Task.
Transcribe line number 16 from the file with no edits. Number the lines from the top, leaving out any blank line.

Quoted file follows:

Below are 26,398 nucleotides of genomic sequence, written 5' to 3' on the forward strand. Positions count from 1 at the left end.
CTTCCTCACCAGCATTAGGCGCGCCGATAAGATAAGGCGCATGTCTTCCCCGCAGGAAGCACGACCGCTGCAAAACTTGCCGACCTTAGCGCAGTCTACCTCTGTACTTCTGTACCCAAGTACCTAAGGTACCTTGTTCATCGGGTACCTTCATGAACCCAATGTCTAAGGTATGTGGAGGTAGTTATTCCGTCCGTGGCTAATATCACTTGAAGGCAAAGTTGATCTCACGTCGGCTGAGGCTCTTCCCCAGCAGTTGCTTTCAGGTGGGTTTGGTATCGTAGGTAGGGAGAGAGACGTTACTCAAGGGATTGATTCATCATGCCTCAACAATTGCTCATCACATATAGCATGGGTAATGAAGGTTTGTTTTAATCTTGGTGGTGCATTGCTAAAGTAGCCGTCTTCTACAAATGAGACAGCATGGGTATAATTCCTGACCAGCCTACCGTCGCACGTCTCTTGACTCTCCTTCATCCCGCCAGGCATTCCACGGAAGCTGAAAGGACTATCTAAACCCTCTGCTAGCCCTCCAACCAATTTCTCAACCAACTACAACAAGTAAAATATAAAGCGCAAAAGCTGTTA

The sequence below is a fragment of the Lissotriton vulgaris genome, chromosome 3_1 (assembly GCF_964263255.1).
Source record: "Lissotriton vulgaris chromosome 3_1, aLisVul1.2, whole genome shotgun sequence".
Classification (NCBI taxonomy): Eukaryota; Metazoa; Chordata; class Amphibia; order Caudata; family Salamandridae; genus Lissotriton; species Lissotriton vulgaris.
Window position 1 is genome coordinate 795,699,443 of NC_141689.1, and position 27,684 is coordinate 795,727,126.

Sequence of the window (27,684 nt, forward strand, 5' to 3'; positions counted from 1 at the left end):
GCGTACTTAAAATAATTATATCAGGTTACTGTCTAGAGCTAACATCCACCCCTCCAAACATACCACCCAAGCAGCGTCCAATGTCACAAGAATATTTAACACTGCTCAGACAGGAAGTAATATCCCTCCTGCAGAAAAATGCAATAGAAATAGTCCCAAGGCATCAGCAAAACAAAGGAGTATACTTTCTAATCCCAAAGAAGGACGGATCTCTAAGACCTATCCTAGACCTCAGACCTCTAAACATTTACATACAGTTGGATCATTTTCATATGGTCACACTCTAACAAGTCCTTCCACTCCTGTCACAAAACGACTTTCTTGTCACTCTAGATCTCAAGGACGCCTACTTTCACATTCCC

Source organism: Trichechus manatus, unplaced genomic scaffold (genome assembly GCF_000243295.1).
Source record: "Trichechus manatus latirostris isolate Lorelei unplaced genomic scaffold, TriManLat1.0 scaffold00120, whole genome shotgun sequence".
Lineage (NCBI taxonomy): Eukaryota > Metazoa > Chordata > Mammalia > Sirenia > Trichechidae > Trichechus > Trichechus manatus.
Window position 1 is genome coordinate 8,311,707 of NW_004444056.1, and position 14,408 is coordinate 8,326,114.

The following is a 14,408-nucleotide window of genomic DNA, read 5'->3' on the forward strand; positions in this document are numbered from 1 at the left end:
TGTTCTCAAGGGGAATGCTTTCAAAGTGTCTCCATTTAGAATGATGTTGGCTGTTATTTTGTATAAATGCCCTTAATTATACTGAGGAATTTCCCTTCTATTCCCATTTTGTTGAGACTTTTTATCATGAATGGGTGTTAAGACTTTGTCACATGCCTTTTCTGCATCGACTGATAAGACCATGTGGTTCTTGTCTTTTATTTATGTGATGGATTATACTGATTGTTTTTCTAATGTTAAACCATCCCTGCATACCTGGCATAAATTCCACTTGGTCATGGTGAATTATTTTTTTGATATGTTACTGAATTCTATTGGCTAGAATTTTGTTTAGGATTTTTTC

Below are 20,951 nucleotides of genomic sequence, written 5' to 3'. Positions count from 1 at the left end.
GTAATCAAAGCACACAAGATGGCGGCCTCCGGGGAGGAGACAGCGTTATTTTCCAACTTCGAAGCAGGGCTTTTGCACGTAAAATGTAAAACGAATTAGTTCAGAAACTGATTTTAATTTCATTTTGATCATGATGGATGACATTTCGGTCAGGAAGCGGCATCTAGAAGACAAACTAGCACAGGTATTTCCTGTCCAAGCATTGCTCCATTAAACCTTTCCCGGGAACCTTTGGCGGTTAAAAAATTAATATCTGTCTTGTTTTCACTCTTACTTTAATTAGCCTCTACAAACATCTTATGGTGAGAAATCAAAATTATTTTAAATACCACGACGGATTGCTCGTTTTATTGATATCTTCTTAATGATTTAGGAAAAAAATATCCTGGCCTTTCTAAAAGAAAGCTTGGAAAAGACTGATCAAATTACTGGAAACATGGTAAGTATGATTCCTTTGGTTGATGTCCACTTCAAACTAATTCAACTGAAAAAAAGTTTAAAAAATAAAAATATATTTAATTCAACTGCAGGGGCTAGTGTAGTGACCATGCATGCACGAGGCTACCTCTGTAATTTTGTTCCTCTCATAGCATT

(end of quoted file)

GTAATCAAAGCACACAAGATGGCGGCCTCCGGGGAGGAGACAGCGTTATTTTCCAACTTCGAAGCAGGGCTTTTGCACGTAAAATGTAAAACGAATTAGTTCAGAAACTGATTTTAATTTCATTTTGATCATGATGGATGACATTTCGGTCAGGAAGCGGCATCTAGAAGACAAACTAGCACAGGTATTTCCTGTCCAAGCATTGCTCCATTAAACCTTTCCCGGGAACCTTTGGCGGTTAAAAAATTAATATCTGTCTTGTTTTCACTCTTACTTTAATTAGCCTCTACAAACATCTTATGGTGAGAAATCAAAATTATTTTAAATACCACGACGGATTGCTCGTTTTATTGATATCTTCTTAATGATTTAGGAAAAAAATATCCTGGCCTTTCTAAAAGAAAGCTTGGAAAAGACTGATCAAATTACTGGAAACATGGTAAGTATGATTCCTTTGGTTGATGTCCACTTCAAACTAATTCAACTGAAAAAAAGTTTAAAAAATAAAAATATATTTAATTCAACTGCAGGGGCTAGTGTAGTGACCATGCATGCACGAGGCTACCTCTGTAATTTTGTTCCTCTCATAGCATT